The study, which appeared in December in The Journal of Applied Physiology, may help to rewrite scientific expectations of how our bodies age and what is possible for any of us athletically, no matter how old we are.

Many people first heard of Mr. Marchand last month, when he set a world record in one-hour cycling, an event in which someone rides as many miles as possible on an indoor track in 60 minutes.

Mr. Marchand pedaled more than 14 miles, setting a global benchmark for cyclists age 105 and older. That classification had to be created specifically to accommodate him. No one his age previously had attempted the record.

She was particularly interested in Mr. Marchand’s workout program and whether altering it might augment his endurance and increase his speed.

Conventional wisdom in exercise science suggests that it is very difficult to significantly add to aerobic fitness after middle age. In general, VO2 max, a measure of how well our bodies can use oxygen and the most widely accepted scientific indicator of fitness, begins to decline after about age 50, even if we frequently exercise.

But Dr. Billat had found that if older athletes exercised intensely, they could increase their VO2 max. She had never tested this method on a centenarian, however.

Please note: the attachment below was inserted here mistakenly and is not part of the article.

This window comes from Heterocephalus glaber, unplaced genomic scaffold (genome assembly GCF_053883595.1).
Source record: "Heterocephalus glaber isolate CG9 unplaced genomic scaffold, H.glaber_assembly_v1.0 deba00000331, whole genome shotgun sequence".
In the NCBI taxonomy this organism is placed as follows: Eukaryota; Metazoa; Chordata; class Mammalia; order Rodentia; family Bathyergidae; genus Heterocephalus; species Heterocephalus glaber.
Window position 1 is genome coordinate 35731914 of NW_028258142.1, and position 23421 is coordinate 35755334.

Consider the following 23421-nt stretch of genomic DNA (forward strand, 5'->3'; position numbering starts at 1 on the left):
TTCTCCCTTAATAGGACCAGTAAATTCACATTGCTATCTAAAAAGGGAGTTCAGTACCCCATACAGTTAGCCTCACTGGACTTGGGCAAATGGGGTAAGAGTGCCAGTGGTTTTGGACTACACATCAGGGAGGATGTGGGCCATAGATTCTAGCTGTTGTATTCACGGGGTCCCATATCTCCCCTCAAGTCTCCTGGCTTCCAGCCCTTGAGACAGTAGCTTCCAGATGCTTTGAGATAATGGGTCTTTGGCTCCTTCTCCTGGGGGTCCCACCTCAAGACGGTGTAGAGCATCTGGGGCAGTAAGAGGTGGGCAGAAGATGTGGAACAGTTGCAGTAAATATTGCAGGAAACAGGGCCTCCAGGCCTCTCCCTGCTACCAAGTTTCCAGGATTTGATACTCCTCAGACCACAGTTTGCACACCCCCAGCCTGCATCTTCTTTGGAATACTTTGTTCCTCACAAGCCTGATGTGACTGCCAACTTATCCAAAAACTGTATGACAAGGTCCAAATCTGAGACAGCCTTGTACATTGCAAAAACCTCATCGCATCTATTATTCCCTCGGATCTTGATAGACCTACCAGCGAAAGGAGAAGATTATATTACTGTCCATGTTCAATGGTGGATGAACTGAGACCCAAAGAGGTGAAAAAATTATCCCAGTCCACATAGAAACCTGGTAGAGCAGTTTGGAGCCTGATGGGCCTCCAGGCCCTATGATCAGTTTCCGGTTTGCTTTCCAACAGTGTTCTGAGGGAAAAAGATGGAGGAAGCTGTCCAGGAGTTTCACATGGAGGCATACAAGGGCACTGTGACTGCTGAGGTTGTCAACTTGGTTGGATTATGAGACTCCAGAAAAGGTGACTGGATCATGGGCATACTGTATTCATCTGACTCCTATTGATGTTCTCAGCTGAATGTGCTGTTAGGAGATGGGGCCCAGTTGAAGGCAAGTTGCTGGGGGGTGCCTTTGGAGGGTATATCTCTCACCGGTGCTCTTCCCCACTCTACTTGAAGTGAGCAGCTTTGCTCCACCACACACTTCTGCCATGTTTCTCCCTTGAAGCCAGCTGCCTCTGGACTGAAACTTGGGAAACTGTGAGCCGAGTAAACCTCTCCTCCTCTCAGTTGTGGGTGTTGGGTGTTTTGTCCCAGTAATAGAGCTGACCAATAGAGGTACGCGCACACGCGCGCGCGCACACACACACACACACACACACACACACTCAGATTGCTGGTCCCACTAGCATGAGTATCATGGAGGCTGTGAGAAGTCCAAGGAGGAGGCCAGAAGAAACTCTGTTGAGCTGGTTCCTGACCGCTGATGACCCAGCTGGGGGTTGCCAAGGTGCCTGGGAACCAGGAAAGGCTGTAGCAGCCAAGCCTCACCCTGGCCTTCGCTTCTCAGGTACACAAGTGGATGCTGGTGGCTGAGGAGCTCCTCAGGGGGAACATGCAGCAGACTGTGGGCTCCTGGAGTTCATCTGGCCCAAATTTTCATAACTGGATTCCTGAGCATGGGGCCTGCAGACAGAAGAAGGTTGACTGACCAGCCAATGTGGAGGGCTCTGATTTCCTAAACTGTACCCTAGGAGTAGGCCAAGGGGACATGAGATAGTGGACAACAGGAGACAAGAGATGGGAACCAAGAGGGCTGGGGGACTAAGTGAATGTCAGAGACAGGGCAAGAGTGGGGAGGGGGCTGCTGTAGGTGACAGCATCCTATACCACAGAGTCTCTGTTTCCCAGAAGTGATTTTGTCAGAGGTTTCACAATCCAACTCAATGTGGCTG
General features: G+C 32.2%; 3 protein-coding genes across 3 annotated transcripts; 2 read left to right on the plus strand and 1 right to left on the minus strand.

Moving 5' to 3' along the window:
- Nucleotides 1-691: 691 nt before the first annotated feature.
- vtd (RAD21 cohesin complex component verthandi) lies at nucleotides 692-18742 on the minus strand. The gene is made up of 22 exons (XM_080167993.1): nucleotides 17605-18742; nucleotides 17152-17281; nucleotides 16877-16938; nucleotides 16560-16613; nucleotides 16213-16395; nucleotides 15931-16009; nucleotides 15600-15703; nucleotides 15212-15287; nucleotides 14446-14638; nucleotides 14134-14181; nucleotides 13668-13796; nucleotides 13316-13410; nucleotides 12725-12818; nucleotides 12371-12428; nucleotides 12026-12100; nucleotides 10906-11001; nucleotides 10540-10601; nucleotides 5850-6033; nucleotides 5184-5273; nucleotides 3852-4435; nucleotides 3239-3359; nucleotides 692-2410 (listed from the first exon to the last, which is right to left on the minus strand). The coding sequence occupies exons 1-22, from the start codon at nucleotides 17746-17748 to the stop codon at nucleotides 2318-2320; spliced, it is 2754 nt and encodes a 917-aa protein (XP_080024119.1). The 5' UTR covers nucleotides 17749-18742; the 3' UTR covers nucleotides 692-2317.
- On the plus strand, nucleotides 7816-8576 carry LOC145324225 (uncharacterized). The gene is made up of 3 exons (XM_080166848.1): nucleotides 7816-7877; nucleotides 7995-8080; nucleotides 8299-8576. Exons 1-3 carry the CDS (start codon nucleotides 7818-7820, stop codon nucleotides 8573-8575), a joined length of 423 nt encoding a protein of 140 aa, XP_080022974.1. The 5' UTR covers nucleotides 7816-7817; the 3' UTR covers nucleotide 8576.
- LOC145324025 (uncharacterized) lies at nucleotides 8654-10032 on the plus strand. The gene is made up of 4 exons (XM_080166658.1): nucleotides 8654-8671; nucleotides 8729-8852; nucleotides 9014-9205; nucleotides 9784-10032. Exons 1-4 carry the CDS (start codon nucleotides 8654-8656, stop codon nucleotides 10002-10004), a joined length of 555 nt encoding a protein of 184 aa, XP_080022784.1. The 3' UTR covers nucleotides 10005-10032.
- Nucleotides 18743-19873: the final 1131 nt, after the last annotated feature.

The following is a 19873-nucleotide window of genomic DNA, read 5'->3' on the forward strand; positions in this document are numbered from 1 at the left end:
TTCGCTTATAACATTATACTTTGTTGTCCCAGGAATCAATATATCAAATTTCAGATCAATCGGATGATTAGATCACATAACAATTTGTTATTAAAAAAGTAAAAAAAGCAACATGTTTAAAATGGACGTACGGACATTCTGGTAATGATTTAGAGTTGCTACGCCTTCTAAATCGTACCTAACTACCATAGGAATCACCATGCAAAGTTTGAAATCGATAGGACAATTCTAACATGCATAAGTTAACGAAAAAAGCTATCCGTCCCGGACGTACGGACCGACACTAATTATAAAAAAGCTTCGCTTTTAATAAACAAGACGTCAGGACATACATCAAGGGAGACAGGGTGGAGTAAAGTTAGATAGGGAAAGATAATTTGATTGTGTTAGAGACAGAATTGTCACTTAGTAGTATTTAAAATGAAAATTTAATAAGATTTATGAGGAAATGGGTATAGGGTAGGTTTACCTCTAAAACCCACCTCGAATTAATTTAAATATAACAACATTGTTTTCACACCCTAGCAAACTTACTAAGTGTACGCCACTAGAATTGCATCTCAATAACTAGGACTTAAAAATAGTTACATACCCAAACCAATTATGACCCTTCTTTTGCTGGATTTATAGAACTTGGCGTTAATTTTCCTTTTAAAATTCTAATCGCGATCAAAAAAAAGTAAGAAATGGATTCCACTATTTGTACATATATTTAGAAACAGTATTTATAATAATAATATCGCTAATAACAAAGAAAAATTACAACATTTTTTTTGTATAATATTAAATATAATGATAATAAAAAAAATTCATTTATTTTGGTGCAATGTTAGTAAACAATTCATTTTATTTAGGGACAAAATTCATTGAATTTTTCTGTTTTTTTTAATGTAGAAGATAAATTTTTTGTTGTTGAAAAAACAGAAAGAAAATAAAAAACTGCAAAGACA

But Mr. Marchand was amenable. A diminutive 5 feet in height and weighing about 115 pounds, he said he had not exercised regularly during most of his working life as a truck driver, gardener, firefighter and lumberjack. But since his retirement, he had begun cycling most days of the week, either on an indoor trainer or the roads near his home in suburban Paris.

Almost all of this mileage was completed at a relatively leisurely pace.

Dr. Billat upended that routine. But first, she and her colleagues brought Mr. Marchand into the university’s human performance lab.

They tested his VO2 max, heart rate and other aspects of cardiorespiratory fitness. All were healthy and well above average for someone of his age. He also required no medications.

He then went out and set the one-hour world record for people 100 years and older, covering about 14 miles.

Afterward, Dr. Billat had him begin a new training regimen. Under this program, about 80 percent of his weekly workouts were performed at an easy intensity, the equivalent of a 12 or less on a scale of 1 to 20, with 20 being almost unbearably strenuous according to Mr. Marchand’s judgment. He did not use a heart rate monitor.